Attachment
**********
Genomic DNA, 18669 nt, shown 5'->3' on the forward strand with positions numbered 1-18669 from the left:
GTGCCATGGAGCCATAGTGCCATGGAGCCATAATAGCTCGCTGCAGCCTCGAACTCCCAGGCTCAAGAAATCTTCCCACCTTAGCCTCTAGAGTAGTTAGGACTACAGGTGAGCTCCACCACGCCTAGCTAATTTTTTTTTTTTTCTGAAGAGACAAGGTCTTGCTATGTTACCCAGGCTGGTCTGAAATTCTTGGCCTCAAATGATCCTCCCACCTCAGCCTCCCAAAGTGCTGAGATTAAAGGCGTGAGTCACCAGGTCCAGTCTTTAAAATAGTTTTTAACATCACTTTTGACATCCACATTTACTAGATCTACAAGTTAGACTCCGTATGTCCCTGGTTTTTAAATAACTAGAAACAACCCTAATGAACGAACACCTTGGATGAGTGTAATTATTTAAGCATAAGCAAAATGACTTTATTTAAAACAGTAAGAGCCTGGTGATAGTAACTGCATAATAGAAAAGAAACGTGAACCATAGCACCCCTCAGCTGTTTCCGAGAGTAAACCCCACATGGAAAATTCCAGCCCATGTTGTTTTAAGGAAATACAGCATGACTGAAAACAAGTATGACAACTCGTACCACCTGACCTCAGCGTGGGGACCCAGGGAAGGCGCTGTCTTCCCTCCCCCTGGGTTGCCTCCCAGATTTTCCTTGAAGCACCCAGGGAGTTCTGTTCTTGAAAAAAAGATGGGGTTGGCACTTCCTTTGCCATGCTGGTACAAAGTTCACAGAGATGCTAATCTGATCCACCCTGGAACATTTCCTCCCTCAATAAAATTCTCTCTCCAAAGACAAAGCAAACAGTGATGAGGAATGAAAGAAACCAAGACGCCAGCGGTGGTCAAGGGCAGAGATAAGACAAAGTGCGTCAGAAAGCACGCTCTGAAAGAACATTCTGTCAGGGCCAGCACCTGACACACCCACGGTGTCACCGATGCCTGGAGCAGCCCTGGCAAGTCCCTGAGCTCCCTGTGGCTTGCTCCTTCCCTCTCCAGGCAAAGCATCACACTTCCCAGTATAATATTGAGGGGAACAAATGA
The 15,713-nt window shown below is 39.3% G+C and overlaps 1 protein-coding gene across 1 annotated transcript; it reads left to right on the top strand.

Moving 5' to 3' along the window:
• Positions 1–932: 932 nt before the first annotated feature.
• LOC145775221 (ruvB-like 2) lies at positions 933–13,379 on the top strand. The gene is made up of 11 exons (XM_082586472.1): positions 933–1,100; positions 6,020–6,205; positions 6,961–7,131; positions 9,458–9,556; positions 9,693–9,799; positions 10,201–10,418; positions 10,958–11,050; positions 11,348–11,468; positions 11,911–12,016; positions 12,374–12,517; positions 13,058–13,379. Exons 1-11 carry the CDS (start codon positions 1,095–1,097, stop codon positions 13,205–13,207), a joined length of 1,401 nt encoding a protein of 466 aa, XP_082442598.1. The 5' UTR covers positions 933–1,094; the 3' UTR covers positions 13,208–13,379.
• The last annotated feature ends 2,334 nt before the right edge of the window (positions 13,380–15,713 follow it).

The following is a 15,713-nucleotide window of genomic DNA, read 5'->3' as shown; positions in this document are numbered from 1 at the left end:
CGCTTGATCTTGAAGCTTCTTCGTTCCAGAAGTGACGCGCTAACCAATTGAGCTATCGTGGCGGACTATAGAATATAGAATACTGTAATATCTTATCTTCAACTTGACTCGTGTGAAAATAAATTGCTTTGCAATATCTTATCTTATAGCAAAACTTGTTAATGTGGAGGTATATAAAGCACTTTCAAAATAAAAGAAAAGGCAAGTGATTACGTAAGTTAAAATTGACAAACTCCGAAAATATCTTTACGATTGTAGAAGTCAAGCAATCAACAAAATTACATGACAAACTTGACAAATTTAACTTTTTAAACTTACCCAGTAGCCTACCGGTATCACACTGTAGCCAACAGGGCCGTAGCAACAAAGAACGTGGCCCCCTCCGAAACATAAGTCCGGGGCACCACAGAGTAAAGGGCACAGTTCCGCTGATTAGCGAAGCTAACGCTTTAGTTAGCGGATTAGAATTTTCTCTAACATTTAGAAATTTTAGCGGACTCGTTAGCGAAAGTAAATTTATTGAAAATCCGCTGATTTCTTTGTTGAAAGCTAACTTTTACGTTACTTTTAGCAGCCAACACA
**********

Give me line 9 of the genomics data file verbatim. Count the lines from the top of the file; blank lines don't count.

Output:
CGCTTGATCTTGAAGCTTCTTCGTTCCAGAAGTGACGCGCTAACCAATTGAGCTATCGTGGCGGACTATAGAATATAGAATACTGTAATATCTTATCTTCAACTTGACTCGTGTGAAAATAAATTGCTTTGCAATATCTTATCTTATAGCAAAACTTGTTAATGTGGAGGTATATAAAGCACTTTCAAAATAAAAGAAAAGGCAAGTGATTACGTAAGTTAAAATTGACAAACTCCGAAAATATCTTTACGATTGTAGAAGTCAAGCAATCAACAAAATTACATGACAAACTTGACAAATTTAACTTTTTAAACTTACCCAGTAGCCTACCGGTATCACACTGTAGCCAACAGGGCCGTAGCAACAAAGAACGTGGCCCCCTCCGAAACATAAGTCCGGGGCACCACAGAGTAAAGGGCACAGTTCCGCTGATTAGCGAAGCTAACGCTTTAGTTAGCGGATTAGAATTTTCTCTAACATTTAGAAATTTTAGCGGACTCGTTAGCGAAAGTAAATTTATTGAAAATCCGCTGATTTCTTTGTTGAAAGCTAACTTTTACGTTACTTTTAGCAGCCAACACA